Why a few degrees temperature rise matters?
Look at it this way: During the Earth’s last ice age, the Earth was only about 6.7–10°F (4–6°C) cooler than it is today. Although it may not seem like much, these few degrees were responsible for blanketing huge areas of the Earth in thick layers of ice. It had such an impact on ecosystems that some animal species became extinct.
Thus, although a few degrees may seem trivial, the Earth’s climate is so sensitive that those few degrees can make a big difference. Scientists have already proven that temperatures are rising, making it something people cannot ignore now or in the future.
The more people learn about the effects of global warming and how it can affect ecosystems worldwide, the more that can and must be done to slow down the changes. Society has progressed to a point where avoiding global warming is no longer an option, but learning how to slow it down, adapt, and have each person learn to do their part are important pieces of any solution.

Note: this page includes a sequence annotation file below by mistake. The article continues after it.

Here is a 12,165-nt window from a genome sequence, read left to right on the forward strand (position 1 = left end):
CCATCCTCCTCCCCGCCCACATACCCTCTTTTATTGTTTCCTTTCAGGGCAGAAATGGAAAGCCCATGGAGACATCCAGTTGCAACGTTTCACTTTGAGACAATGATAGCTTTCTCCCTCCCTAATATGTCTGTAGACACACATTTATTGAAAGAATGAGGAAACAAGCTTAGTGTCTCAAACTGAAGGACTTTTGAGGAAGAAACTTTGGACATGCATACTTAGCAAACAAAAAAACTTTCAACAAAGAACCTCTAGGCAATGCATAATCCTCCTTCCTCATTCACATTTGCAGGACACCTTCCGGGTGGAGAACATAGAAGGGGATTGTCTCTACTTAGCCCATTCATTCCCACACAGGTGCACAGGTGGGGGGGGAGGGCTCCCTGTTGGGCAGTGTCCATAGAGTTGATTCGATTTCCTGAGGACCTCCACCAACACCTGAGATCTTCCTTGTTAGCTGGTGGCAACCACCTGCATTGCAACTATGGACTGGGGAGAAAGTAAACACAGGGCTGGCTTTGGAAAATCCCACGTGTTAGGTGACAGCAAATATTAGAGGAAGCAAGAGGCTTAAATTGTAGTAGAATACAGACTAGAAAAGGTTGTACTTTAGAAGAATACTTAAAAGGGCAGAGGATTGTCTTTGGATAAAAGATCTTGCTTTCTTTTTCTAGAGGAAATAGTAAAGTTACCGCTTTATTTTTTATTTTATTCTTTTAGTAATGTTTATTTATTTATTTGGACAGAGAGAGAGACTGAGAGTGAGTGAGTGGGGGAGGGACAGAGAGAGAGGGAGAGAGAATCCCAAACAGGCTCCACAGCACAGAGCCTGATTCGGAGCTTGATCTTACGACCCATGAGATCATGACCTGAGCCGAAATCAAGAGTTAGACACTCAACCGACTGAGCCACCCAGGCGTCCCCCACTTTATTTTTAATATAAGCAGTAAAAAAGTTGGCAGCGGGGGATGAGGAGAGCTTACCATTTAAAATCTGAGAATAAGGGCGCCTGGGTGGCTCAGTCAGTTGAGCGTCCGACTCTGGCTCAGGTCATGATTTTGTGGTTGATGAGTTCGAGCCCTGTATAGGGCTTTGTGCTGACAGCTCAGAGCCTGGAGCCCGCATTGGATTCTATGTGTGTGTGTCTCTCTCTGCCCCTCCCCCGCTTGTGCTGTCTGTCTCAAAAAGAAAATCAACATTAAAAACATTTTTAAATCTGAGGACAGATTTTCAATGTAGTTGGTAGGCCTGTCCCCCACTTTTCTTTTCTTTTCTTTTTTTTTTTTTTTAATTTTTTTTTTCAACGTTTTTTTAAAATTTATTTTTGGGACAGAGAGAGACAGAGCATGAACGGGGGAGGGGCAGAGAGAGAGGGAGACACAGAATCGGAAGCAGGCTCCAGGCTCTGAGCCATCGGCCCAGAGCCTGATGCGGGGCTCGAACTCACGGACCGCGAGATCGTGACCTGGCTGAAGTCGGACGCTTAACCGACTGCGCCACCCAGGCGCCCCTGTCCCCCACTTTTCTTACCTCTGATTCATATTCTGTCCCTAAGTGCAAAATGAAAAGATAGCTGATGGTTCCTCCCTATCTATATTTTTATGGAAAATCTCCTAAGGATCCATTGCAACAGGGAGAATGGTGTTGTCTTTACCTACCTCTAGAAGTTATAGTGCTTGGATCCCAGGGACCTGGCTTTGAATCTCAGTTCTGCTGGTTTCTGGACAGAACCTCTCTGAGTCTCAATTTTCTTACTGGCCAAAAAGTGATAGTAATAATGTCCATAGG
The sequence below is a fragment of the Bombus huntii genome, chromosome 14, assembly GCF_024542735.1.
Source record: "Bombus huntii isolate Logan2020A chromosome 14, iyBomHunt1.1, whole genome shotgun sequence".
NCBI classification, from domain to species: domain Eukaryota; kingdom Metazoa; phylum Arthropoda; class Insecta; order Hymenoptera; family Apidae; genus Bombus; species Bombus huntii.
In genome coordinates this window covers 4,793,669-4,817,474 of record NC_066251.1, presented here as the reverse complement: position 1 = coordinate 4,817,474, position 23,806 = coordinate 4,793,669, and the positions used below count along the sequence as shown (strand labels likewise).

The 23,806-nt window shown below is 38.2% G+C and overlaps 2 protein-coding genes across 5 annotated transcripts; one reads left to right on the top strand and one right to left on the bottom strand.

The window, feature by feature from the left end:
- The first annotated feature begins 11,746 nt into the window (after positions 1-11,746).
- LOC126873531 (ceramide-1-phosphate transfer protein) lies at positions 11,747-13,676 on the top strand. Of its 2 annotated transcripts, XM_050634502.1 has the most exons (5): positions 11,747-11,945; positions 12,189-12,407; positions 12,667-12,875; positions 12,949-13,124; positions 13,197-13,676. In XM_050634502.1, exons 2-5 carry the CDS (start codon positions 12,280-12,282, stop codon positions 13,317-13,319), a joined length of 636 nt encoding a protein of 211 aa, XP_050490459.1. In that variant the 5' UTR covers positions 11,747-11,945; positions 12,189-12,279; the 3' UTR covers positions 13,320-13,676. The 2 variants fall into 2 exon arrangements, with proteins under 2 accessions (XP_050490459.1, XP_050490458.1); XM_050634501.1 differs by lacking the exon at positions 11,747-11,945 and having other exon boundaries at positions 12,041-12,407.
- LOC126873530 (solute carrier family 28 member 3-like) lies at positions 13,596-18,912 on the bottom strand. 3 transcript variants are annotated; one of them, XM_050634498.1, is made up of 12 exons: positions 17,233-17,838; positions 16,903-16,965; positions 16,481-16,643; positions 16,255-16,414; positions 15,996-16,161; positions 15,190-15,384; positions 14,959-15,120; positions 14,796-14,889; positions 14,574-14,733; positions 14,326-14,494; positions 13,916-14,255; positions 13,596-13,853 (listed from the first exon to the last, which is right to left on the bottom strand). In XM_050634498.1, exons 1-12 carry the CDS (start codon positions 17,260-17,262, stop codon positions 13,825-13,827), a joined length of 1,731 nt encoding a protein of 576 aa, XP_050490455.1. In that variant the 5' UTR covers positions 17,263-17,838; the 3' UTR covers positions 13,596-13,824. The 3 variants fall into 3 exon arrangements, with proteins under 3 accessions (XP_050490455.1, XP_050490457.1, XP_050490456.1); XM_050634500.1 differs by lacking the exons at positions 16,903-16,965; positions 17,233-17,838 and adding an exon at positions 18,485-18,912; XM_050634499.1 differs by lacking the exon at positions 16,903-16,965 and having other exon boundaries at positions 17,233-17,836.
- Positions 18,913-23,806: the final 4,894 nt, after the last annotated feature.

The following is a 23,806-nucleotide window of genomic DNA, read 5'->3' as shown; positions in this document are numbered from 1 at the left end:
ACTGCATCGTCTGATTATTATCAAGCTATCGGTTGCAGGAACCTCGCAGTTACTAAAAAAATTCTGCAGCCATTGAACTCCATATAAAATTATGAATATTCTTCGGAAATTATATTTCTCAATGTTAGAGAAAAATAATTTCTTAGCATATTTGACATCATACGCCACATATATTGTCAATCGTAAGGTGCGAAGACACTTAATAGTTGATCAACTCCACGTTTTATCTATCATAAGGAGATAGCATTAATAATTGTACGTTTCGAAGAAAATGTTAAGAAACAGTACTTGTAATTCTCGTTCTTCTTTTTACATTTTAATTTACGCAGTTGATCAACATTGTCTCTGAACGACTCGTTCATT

Today is the time for action, and people can make a difference. It is key to understand the following:
- Global warming cannot be completely avoided any longer— it is already under way.
- The Northern Hemisphere is expected to warm up more than the Southern Hemisphere.
- Global warming is already having an impact on ecosystems, such as communities, forests, sea ice, permafrost, and wildlife habitats.
- Although some change in climate is normal, humans are causing the bulk of recent changes and rises in temperatures.
- It is humans who are adding greenhouse gases at accelerated rates to the atmosphere, and there are measures that can be taken to help reduce climate change, such as using renewable energy and conserving precious natural resources and other environmentally friendly decisions.
Global Warming Documentary by National Geographic:
Updates on Global Warming:
U.S. and British meteorologists have reported that the earth’s troposphere is also heating up along with the surface due to global warming. Troposphere is the very first layer of atmosphere above the surface where weather related events occur. The revealing has been done based on data of troposphere temperature recording for the last four decades.